45. The cornerstone of the authorities’ strategy continues to be fiscal restraint, after the substantial fiscal consolidation achieved so far in 2000-01. A further sizable reduction in the overall deficit of the general government is targeted for 2001. The prospect for an accelerated recovery in 2001 is expected to result in a somewhat more favorable revenue performance, thus helping the authorities to achieve their ambitious targets. The staff welcomes the authorities’ commitment to achieve the deficit target and to take any needed additional measures later in the year to this end.

46. In the staff’s view, the 2002 budget target achieves a good balance between the need to maintain a prudent fiscal stance in advance of the repegging of the litas, contributing to enhance confidence in economic policies, and to leave room for financing new expenditure demands, including the potential costs of EU and NATO accession. On the expenditure side, as there may be little room for further cuts if essential services and social expenditures are to remain adequate, the staff urges the authorities to pursue expenditure rationalization and to improve the effectiveness of public administration.

47. The fiscal stance should be assessed in a medium-term context The staff welcomes the authorities’ approach of preparing a medium-term fiscal framework, determining priorities and seeking ways to achieve the medium-term goal of a balanced budget. The staff supports the authorities’ objective of simplifying and making the tax system more transparent, bringing it in line with the EU, but considers there is limited scope for measures that would entail large and immediate revenue losses. A gradual phasing of tax reforms over several years would alleviate the tax burden and promote economic growth, while remaining consistent with the expenditure and fiscal balance objectives. In this connection, the staff welcomes the government’s decision to reduce slightly the CIT in 2002, while easing somewhat the tax burden on labor by increasing the tax exempt minimum for the PIT. Finally, ensuring an effective use of EU cofinancing to support public investment will be key for the achievement of medium-term fiscal objectives.

48. The authorities should continue to implement fiscal reforms. Despite significant progress in improving budget transparency and tax administration, as well as major measures leading to the improvement of the financial position of SoDra, the growth of municipal arrears and the persistence of a small amount of arrears of the central government are worrisome. Prompt corrective actions in this area are required. In this regard, the staff urges the authorities to proceed with the reform of municipal finance, which may take time if the structural causes of the arrears problem are to be effectively addressed, while refraining in the meantime from unconditional bailout or offset operations. Expenditure control and budget management should also be strengthened to eliminate arrears at the central government level. Other important areas of reform are the finances of the HIF and the Road Fund. The staff welcomes the progress in preparing for the pension system reform, to be implemented as of 2003, and supports the authorities’ view that it should be financed by privatization proceeds at the early stage, through the newly established RSF. In view of financial constraints, the staff supports the authorities’ commitment to limit cash outlays for the savings and land restitution programs during the program period, and devote more resources to finance future costs of the pension reform and debt repayments.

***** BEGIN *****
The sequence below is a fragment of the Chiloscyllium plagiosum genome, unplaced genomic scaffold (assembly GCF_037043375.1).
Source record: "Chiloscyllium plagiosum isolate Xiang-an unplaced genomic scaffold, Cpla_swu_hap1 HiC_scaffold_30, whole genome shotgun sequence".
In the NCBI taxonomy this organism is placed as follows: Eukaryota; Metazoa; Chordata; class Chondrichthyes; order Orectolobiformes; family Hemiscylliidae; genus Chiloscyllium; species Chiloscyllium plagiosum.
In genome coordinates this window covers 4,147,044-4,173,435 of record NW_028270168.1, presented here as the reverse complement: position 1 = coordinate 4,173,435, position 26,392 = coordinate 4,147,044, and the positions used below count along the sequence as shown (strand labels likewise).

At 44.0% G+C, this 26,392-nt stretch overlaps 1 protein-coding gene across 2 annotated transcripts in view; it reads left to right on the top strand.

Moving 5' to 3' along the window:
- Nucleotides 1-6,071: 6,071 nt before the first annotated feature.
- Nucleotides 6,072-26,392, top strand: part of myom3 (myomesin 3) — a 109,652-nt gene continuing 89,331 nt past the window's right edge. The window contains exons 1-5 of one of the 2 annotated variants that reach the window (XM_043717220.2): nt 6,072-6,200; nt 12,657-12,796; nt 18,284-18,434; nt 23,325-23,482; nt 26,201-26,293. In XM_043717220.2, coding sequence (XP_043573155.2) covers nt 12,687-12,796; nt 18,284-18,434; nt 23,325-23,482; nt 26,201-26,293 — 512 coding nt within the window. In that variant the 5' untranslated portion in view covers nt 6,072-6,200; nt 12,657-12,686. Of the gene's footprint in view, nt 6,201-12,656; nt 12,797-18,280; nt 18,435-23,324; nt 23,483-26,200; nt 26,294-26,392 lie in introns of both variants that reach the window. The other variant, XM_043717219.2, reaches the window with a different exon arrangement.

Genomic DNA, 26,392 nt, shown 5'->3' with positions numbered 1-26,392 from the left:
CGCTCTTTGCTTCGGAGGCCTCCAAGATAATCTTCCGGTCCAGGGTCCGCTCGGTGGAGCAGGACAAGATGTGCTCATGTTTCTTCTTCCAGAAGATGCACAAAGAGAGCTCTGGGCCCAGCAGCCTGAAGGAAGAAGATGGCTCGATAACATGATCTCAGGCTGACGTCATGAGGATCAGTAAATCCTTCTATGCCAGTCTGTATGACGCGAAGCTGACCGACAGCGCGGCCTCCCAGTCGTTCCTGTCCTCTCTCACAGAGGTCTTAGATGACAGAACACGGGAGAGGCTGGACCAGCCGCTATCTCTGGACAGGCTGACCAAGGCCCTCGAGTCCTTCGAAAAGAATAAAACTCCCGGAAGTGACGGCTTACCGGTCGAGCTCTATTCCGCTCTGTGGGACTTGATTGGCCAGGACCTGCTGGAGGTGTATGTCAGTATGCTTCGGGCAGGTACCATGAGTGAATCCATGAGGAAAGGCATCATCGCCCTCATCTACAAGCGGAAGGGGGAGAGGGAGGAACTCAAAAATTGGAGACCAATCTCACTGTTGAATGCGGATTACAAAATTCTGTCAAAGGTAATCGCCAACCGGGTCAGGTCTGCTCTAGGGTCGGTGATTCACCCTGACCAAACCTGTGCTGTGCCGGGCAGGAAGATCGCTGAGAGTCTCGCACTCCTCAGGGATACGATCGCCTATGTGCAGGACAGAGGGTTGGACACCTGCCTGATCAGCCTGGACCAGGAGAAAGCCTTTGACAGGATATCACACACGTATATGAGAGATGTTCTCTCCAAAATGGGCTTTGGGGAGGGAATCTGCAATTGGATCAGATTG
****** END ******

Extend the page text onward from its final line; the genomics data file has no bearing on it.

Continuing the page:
49. The staff endorses the authorities’ intention to switch the peg of the litas to the euro, with a view to moving smoothly toward greater economic integration with the EU area, while preserving the credibility of the currency board. The staff shares the authorities’ view that the currency board has constituted a linchpin of stability for macroeconomic policies, providing an incentive to adjustment and an effective defense against spending pressures and populist programs. The staff supports the authorities’ plans to make the repegging process as transparent as possible, and urges the authorities to continue policies that minimize uncertainty and buttress credibility. The authorities are mindful of the risk of a relatively weak euro at the time of the switch. In such circumstances, for the economy to adjust to the new peg without undue output losses, further structural reforms and productivity growth are needed to speed up real convergence with the EU through real appreciation rather than domestic inflation. For the future, the viability of the currency board will hinge on continued fiscal restraint and a strengthening of external competitiveness.

50. Regarding the shift of the Treasury accounts from the commercial banks to the BoL, the staff would like to underscore the importance of ongoing efforts to improve forecasts and coordination of Treasury flows, as well as the functioning of the interbank and foreign exchange markets, so as to prevent excessive volatility of liquidity, especially in the context of the CBA.

51. While macroeconomic performance was better than expected, progress in structural reforms remained mixed. On the one hand, important measures were passed by Seimas in order to promote labor market flexibility and facilitate enterprise restructuring. In this regard, the authorities are encouraged to continue to implement the recommendations of the sunrise and sunset commissions and make further steps in deregulating the business environment so as to promote investment and employment over the medium term. In addition, improvements in the business and regulatory environment should be underpinned by an effective implementation at the administrative level. Privatizations of the Savings Bank and LISCO were successfully concluded. In this regard, the staff welcomes the authorities’ determination to conduct the privatization process transparently, without preferential treatment to individual investors, which is critical for governance and to gain public support for these policies. On the other hand, progress in energy sector reforms and agriculture was disappointing, leading to delays in the disbursements of the second tranche of the World Bank SAL. Thus, looking ahead, the staff urges the authorities to implement structural reforms in these areas more decisively in the coming months. Further delays in the restmcturing of LPC and the privatization of Lithuanian Gas as well as in the reform of the agricultural sector could jeopardize Lithuania’s ambitious timetable for EU accession. In addition, reform of the state food market regulatory agency is needed.